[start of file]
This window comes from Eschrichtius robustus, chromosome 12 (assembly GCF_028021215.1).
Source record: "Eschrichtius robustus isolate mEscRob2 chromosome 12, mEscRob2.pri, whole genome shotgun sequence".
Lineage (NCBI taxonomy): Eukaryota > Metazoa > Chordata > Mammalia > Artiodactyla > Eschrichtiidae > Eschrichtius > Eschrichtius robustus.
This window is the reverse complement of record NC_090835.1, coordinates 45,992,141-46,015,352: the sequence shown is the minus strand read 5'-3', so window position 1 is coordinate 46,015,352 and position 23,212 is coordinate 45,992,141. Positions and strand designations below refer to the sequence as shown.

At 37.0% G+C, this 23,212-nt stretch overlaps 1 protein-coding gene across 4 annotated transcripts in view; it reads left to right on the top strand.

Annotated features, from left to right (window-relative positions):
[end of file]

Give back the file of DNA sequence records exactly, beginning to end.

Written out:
This window comes from Eschrichtius robustus, chromosome 12 (assembly GCF_028021215.1).
Source record: "Eschrichtius robustus isolate mEscRob2 chromosome 12, mEscRob2.pri, whole genome shotgun sequence".
Lineage (NCBI taxonomy): Eukaryota > Metazoa > Chordata > Mammalia > Artiodactyla > Eschrichtiidae > Eschrichtius > Eschrichtius robustus.
This window is the reverse complement of record NC_090835.1, coordinates 45,992,141-46,015,352: the sequence shown is the minus strand read 5'-3', so window position 1 is coordinate 46,015,352 and position 23,212 is coordinate 45,992,141. Positions and strand designations below refer to the sequence as shown.

At 37.0% G+C, this 23,212-nt stretch overlaps 1 protein-coding gene across 4 annotated transcripts in view; it reads left to right on the top strand.

Annotated features, from left to right (window-relative positions):